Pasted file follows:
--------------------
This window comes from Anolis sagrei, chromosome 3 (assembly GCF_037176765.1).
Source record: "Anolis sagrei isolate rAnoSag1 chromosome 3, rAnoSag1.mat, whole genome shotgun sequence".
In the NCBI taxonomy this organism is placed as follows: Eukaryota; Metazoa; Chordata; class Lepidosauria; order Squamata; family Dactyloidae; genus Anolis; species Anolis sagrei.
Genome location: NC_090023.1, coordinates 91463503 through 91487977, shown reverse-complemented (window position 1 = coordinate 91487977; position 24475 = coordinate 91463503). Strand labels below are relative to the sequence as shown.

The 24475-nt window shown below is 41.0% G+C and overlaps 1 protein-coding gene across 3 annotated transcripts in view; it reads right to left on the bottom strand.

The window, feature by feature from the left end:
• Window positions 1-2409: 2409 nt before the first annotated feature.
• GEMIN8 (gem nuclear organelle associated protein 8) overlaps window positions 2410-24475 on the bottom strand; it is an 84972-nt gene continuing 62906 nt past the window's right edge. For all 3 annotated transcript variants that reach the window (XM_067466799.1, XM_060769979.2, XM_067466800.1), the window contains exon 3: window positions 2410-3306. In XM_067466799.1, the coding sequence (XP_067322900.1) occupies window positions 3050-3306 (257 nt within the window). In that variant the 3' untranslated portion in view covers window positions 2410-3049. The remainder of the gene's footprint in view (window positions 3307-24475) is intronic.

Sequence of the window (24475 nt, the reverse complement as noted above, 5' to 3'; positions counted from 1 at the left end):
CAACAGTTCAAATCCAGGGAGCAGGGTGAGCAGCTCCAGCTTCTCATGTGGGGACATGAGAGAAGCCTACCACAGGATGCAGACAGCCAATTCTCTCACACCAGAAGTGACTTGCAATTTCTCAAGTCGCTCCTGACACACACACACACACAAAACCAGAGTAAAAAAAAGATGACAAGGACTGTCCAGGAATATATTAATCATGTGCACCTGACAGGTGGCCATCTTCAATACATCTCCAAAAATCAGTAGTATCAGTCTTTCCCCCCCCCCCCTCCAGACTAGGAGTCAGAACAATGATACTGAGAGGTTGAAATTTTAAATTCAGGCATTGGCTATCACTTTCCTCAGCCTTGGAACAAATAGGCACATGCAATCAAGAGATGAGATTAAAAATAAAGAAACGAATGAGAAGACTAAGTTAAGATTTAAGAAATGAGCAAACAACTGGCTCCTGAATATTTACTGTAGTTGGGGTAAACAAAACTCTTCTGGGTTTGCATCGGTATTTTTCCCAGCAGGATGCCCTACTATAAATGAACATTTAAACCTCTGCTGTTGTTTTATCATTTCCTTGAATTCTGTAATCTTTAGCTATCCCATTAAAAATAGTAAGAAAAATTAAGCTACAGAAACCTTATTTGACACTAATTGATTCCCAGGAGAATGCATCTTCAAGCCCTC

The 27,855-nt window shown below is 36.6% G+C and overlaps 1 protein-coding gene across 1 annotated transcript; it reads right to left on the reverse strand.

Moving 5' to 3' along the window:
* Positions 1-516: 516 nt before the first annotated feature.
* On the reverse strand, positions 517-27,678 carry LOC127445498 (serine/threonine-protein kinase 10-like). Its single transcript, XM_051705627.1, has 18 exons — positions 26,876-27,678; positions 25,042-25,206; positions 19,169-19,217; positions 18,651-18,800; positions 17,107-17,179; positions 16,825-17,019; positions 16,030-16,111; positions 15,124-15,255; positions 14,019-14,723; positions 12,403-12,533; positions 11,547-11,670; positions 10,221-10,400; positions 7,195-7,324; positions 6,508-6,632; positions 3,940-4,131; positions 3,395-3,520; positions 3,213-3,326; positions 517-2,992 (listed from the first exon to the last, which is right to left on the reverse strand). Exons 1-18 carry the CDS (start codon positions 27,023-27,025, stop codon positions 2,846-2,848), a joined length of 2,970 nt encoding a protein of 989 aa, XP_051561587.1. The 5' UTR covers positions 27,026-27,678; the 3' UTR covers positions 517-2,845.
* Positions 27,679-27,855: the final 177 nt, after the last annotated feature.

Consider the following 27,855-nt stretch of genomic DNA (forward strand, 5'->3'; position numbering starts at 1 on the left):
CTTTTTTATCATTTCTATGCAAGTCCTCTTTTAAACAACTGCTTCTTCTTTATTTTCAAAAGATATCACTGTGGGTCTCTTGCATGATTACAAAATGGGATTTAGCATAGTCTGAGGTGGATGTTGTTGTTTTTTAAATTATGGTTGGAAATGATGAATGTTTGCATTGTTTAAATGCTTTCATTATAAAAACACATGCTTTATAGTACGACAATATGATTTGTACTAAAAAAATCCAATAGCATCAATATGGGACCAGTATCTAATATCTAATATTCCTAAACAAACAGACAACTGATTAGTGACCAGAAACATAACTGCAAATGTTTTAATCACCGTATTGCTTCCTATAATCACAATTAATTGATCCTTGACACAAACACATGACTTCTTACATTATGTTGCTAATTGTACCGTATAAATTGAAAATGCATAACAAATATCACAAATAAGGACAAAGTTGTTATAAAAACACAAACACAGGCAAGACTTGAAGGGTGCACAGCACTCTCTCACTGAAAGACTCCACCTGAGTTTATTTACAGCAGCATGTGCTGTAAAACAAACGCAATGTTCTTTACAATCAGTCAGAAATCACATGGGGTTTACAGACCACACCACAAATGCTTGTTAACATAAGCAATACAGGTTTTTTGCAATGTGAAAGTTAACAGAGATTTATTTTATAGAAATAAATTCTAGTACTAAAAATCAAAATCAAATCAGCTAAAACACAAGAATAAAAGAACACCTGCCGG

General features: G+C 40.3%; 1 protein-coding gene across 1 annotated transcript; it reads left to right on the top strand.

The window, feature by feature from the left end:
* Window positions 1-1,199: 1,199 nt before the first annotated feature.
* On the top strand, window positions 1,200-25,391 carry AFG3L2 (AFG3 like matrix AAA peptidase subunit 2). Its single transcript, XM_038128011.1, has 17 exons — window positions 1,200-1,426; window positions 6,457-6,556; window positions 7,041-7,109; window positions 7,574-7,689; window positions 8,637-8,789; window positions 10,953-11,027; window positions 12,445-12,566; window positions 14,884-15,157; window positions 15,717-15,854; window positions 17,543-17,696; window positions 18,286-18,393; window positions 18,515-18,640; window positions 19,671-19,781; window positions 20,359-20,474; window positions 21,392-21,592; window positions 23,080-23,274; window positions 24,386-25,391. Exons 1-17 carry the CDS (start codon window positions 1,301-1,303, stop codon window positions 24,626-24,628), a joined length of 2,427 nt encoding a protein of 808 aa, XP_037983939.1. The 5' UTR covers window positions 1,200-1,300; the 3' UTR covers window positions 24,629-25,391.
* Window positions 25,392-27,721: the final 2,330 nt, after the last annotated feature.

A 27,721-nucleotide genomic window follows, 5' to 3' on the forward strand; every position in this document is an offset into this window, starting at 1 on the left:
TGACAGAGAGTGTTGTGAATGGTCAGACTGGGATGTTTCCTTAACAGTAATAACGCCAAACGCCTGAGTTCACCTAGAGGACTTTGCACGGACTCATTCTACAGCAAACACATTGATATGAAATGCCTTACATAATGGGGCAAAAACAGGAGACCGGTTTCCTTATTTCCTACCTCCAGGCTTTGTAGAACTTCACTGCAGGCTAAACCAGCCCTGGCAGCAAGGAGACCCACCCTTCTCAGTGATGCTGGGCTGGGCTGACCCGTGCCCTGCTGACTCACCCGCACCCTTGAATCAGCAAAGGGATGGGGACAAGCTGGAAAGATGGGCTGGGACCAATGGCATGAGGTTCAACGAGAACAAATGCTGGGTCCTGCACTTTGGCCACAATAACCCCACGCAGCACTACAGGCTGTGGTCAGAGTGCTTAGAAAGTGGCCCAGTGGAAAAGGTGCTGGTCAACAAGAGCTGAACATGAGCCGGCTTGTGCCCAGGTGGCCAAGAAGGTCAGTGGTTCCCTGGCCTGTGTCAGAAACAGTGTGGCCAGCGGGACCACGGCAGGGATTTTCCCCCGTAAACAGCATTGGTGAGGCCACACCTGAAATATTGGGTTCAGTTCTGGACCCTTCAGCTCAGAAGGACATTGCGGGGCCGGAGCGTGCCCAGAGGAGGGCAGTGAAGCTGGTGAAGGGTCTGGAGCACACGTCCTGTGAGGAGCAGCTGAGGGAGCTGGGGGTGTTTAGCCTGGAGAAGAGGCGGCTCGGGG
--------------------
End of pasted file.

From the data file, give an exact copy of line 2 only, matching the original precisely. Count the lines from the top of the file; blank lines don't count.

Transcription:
Source record: "Anolis sagrei isolate rAnoSag1 chromosome 3, rAnoSag1.mat, whole genome shotgun sequence".